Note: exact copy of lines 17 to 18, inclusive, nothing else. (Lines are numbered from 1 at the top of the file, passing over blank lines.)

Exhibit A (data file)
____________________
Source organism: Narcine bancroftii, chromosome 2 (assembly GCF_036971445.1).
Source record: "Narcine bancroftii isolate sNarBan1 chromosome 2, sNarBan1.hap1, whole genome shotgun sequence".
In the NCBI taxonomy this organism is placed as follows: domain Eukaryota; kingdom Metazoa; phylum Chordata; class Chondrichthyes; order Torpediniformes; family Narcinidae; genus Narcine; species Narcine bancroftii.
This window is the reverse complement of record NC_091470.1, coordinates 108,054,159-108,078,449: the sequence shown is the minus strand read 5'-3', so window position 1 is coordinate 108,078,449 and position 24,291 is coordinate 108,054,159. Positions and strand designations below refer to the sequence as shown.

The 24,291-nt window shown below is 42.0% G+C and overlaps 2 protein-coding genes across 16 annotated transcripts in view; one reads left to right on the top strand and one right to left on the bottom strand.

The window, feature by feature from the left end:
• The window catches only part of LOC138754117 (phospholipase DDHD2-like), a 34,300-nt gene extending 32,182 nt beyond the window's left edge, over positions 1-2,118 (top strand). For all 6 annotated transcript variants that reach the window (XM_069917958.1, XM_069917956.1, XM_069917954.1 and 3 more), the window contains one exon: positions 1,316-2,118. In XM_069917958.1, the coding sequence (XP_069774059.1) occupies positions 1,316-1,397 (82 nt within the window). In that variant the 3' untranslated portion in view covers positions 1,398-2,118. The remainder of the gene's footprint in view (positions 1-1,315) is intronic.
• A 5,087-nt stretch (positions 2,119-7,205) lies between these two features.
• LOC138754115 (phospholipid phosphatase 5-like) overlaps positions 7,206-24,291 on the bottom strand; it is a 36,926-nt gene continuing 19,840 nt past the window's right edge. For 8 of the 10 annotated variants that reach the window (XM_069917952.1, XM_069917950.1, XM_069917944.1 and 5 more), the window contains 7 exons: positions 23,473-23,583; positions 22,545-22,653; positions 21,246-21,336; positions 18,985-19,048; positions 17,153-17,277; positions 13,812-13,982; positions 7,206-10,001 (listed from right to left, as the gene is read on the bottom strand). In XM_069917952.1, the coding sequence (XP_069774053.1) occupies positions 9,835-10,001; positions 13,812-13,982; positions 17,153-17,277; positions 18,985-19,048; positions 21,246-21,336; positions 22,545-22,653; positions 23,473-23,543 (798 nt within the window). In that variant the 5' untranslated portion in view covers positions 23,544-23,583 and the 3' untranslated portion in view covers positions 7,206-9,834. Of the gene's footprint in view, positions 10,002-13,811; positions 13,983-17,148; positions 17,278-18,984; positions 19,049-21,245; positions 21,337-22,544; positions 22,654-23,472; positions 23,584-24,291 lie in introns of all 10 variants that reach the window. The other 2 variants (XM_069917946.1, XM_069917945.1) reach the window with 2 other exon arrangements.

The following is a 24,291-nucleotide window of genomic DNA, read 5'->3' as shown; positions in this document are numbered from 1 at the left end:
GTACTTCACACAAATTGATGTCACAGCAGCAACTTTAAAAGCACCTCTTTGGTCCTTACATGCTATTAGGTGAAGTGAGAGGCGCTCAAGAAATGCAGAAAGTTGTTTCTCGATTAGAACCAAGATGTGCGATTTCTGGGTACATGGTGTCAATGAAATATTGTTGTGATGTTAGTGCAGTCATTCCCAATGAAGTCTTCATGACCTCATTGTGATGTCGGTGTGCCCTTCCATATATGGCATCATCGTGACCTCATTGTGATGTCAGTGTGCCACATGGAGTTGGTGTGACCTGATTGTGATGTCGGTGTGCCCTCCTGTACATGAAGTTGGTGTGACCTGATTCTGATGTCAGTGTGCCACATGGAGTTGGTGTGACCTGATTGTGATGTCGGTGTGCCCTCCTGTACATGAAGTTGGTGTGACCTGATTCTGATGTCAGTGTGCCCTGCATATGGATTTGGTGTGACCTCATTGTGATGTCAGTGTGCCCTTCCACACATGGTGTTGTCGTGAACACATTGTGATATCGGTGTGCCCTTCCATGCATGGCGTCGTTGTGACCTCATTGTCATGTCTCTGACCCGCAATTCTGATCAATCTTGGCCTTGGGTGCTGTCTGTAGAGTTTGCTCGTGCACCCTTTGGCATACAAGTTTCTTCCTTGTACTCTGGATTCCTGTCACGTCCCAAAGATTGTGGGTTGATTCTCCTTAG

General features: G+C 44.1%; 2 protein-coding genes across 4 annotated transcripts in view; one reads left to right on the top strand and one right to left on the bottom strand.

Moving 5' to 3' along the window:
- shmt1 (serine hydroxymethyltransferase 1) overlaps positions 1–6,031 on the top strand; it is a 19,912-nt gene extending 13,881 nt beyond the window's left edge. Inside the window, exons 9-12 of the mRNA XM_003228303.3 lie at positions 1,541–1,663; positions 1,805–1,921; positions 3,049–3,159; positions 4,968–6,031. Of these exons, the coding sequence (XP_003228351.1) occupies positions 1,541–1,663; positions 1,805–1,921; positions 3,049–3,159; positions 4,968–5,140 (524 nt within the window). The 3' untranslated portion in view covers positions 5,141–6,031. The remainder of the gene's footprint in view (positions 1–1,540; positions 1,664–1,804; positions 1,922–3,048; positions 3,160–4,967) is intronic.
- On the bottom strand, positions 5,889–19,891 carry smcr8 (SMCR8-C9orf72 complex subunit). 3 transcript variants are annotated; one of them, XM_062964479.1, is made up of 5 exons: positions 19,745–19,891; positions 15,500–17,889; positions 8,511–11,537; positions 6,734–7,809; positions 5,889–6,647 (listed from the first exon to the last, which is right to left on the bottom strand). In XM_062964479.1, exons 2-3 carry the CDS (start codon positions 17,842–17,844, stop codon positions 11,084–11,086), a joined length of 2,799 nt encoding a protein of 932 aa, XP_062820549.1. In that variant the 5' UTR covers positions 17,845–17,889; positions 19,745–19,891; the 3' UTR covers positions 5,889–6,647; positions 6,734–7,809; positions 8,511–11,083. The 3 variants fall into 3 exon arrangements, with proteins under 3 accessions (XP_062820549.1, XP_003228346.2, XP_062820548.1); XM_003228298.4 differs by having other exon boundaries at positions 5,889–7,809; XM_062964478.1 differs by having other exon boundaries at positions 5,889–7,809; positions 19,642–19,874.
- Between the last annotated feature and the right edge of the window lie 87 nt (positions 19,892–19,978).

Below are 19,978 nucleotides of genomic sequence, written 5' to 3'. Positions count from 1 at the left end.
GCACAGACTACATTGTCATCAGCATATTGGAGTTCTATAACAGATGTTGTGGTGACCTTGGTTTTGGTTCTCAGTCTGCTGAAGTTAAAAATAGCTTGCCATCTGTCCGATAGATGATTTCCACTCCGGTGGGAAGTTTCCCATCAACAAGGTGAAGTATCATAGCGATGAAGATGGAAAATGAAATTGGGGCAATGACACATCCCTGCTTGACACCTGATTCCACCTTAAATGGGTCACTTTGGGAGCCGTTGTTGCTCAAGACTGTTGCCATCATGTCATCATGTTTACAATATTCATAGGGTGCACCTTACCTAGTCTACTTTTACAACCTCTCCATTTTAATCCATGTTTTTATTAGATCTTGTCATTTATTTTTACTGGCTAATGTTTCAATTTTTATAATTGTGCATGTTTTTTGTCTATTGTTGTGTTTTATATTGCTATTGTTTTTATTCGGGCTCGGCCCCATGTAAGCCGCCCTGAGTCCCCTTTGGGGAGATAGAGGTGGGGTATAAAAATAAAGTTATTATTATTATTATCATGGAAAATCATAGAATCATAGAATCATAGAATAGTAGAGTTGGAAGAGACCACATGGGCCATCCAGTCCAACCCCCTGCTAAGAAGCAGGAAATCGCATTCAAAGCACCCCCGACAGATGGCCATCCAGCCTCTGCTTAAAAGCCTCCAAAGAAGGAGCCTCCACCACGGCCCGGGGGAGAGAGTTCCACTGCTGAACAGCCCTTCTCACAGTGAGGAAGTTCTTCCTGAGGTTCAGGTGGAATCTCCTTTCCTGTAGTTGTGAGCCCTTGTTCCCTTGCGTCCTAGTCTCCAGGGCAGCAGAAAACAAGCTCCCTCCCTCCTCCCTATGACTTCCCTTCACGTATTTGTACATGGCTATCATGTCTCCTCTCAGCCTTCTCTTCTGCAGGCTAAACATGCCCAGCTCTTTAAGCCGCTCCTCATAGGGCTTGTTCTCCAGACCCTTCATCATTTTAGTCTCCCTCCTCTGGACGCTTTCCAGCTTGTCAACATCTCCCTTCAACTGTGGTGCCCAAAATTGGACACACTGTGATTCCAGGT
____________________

Below are 19,978 nucleotides of genomic sequence, written 5' to 3'. Positions count from 1 at the left end.
GCACAGACTACATTGTCATCAGCATATTGGAGTTCTATAACAGATGTTGTGGTGACCTTGGTTTTGGTTCTCAGTCTGCTGAAGTTAAAAATAGCTTGCCATCTGTCCGATAGATGATTTCCACTCCGGTGGGAAGTTTCCCATCAACAAGGTGAAGTATCATAGCGATGAAGATGGAAAATGAAATTGGGGCAATGACACATCCCTGCTTGACACCTGATTCCACCTTAAATGGGTCACTTTGGGAGCCGTTGTTGCTCAAGACTGTTGCCATCATGTCATCATGTTTACAATATTCATAGGGTGCACCTTACCTAGTCTACTTTTACAACCTCTCCATTTTAATCCATGTTTTTATTAGATCTTGTCATTTATTTTTACTGGCTAATGTTTCAATTTTTATAATTGTGCATGTTTTTTGTCTATTGTTGTGTTTTATATTGCTATTGTTTTTATTCGGGCTCGGCCCCATGTAAGCCGCCCTGAGTCCCCTTTGGGGAGATAGAGGTGGGGTATAAAAATAAAGTTATTATTATTATTATCATGGAAAATCATAGAATCATAGAATCATAGAATAGTAGAGTTGGAAGAGACCACATGGGCCATCCAGTCCAACCCCCTGCTAAGAAGCAGGAAATCGCATTCAAAGCACCCCCGACAGATGGCCATCCAGCCTCTGCTTAAAAGCCTCCAAAGAAGGAGCCTCCACCACGGCCCGGGGGAGAGAGTTCCACTGCTGAACAGCCCTTCTCACAGTGAGGAAGTTCTTCCTGAGGTTCAGGTGGAATCTCCTTTCCTGTAGTTGTGAGCCCTTGTTCCCTTGCGTCCTAGTCTCCAGGGCAGCAGAAAACAAGCTCCCTCCCTCCTCCCTATGACTTCCCTTCACGTATTTGTACATGGCTATCATGTCTCCTCTCAGCCTTCTCTTCTGCAGGCTAAACATGCCCAGCTCTTTAAGCCGCTCCTCATAGGGCTTGTTCTCCAGACCCTTCATCATTTTAGTCTCCCTCCTCTGGACGCTTTCCAGCTTGTCAACATCTCCCTTCAACTGTGGTGCCCAAAATTGGACACACTGTGATTCCAGGT